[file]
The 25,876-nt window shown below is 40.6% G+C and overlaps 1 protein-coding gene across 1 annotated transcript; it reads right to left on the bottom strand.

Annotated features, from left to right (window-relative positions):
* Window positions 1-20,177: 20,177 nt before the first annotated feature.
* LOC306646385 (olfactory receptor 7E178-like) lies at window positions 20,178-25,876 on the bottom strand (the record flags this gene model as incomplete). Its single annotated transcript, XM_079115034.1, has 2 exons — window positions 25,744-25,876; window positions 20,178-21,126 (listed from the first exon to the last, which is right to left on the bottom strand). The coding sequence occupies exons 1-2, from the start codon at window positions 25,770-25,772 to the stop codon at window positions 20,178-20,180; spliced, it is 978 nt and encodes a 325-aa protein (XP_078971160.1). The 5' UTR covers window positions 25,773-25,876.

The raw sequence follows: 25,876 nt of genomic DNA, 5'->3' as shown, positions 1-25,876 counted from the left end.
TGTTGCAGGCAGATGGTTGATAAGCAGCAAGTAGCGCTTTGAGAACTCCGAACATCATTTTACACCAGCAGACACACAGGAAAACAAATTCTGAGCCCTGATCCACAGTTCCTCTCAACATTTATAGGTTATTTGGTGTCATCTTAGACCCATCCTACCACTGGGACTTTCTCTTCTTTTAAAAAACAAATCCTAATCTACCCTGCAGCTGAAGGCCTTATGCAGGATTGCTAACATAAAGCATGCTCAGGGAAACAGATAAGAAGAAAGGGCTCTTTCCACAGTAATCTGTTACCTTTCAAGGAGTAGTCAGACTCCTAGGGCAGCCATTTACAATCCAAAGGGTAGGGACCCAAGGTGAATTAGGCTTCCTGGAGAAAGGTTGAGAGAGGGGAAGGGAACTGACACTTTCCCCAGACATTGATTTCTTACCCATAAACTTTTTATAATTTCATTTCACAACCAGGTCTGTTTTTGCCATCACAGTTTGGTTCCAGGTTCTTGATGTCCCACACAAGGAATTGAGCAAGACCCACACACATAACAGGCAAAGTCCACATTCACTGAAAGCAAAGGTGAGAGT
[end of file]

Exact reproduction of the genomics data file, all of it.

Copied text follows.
The 25,876-nt window shown below is 40.6% G+C and overlaps 1 protein-coding gene across 1 annotated transcript; it reads right to left on the bottom strand.

Annotated features, from left to right (window-relative positions):
* Window positions 1-20,177: 20,177 nt before the first annotated feature.
* LOC306646385 (olfactory receptor 7E178-like) lies at window positions 20,178-25,876 on the bottom strand (the record flags this gene model as incomplete). Its single annotated transcript, XM_079115034.1, has 2 exons — window positions 25,744-25,876; window positions 20,178-21,126 (listed from the first exon to the last, which is right to left on the bottom strand). The coding sequence occupies exons 1-2, from the start codon at window positions 25,770-25,772 to the stop codon at window positions 20,178-20,180; spliced, it is 978 nt and encodes a 325-aa protein (XP_078971160.1). The 5' UTR covers window positions 25,773-25,876.

The raw sequence follows: 25,876 nt of genomic DNA, 5'->3' as shown, positions 1-25,876 counted from the left end.
TGTTGCAGGCAGATGGTTGATAAGCAGCAAGTAGCGCTTTGAGAACTCCGAACATCATTTTACACCAGCAGACACACAGGAAAACAAATTCTGAGCCCTGATCCACAGTTCCTCTCAACATTTATAGGTTATTTGGTGTCATCTTAGACCCATCCTACCACTGGGACTTTCTCTTCTTTTAAAAAACAAATCCTAATCTACCCTGCAGCTGAAGGCCTTATGCAGGATTGCTAACATAAAGCATGCTCAGGGAAACAGATAAGAAGAAAGGGCTCTTTCCACAGTAATCTGTTACCTTTCAAGGAGTAGTCAGACTCCTAGGGCAGCCATTTACAATCCAAAGGGTAGGGACCCAAGGTGAATTAGGCTTCCTGGAGAAAGGTTGAGAGAGGGGAAGGGAACTGACACTTTCCCCAGACATTGATTTCTTACCCATAAACTTTTTATAATTTCATTTCACAACCAGGTCTGTTTTTGCCATCACAGTTTGGTTCCAGGTTCTTGATGTCCCACACAAGGAATTGAGCAAGACCCACACACATAACAGGCAAAGTCCACATTCACTGAAAGCAAAGGTGAGAGT